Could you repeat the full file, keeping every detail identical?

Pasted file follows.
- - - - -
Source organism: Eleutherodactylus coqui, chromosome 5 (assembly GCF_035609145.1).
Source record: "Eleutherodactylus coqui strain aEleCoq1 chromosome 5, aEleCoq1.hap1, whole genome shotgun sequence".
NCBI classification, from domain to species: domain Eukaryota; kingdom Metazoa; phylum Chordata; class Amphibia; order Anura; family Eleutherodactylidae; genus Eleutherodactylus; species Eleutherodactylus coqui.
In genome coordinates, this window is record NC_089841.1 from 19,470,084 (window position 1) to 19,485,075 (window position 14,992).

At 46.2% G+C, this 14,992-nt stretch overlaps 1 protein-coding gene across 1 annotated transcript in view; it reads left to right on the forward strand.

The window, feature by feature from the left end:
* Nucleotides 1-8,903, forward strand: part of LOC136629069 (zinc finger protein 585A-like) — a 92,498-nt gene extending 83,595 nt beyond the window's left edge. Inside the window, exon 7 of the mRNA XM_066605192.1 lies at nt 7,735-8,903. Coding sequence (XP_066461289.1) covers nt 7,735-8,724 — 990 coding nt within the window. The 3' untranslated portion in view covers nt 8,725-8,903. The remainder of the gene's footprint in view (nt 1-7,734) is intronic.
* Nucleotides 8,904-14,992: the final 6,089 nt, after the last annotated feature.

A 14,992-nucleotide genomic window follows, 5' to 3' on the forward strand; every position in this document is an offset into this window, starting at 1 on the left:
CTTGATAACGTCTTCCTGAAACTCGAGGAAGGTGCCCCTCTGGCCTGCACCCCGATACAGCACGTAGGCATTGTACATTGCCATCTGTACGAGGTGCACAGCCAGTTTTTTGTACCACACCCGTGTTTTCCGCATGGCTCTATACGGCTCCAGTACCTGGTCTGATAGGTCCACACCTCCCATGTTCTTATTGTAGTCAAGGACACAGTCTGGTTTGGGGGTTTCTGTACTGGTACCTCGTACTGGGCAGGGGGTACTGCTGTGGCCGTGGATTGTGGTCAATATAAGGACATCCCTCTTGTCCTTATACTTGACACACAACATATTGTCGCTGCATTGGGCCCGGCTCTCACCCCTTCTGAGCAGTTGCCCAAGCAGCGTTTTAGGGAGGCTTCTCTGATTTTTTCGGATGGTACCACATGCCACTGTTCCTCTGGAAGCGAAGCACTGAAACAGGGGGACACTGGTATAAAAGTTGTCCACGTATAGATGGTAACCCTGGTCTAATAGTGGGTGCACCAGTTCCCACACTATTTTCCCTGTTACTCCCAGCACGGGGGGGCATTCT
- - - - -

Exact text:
Source organism: Eleutherodactylus coqui, chromosome 5 (assembly GCF_035609145.1).
Source record: "Eleutherodactylus coqui strain aEleCoq1 chromosome 5, aEleCoq1.hap1, whole genome shotgun sequence".
NCBI classification, from domain to species: domain Eukaryota; kingdom Metazoa; phylum Chordata; class Amphibia; order Anura; family Eleutherodactylidae; genus Eleutherodactylus; species Eleutherodactylus coqui.
In genome coordinates, this window is record NC_089841.1 from 19,470,084 (window position 1) to 19,485,075 (window position 14,992).

At 46.2% G+C, this 14,992-nt stretch overlaps 1 protein-coding gene across 1 annotated transcript in view; it reads left to right on the forward strand.

The window, feature by feature from the left end:
* Nucleotides 1-8,903, forward strand: part of LOC136629069 (zinc finger protein 585A-like) — a 92,498-nt gene extending 83,595 nt beyond the window's left edge. Inside the window, exon 7 of the mRNA XM_066605192.1 lies at nt 7,735-8,903. Coding sequence (XP_066461289.1) covers nt 7,735-8,724 — 990 coding nt within the window. The 3' untranslated portion in view covers nt 8,725-8,903. The remainder of the gene's footprint in view (nt 1-7,734) is intronic.
* Nucleotides 8,904-14,992: the final 6,089 nt, after the last annotated feature.

A 14,992-nucleotide genomic window follows, 5' to 3' on the forward strand; every position in this document is an offset into this window, starting at 1 on the left:
CTTGATAACGTCTTCCTGAAACTCGAGGAAGGTGCCCCTCTGGCCTGCACCCCGATACAGCACGTAGGCATTGTACATTGCCATCTGTACGAGGTGCACAGCCAGTTTTTTGTACCACACCCGTGTTTTCCGCATGGCTCTATACGGCTCCAGTACCTGGTCTGATAGGTCCACACCTCCCATGTTCTTATTGTAGTCAAGGACACAGTCTGGTTTGGGGGTTTCTGTACTGGTACCTCGTACTGGGCAGGGGGTACTGCTGTGGCCGTGGATTGTGGTCAATATAAGGACATCCCTCTTGTCCTTATACTTGACACACAACATATTGTCGCTGCATTGGGCCCGGCTCTCACCCCTTCTGAGCAGTTGCCCAAGCAGCGTTTTAGGGAGGCTTCTCTGATTTTTTCGGATGGTACCACATGCCACTGTTCCTCTGGAAGCGAAGCACTGAAACAGGGGGACACTGGTATAAAAGTTGTCCACGTATAGATGGTAACCCTGGTCTAATAGTGGGTGCACCAGTTCCCACACTATTTTCCCTGTTACTCCCAGCACGGGGGGGCATTCT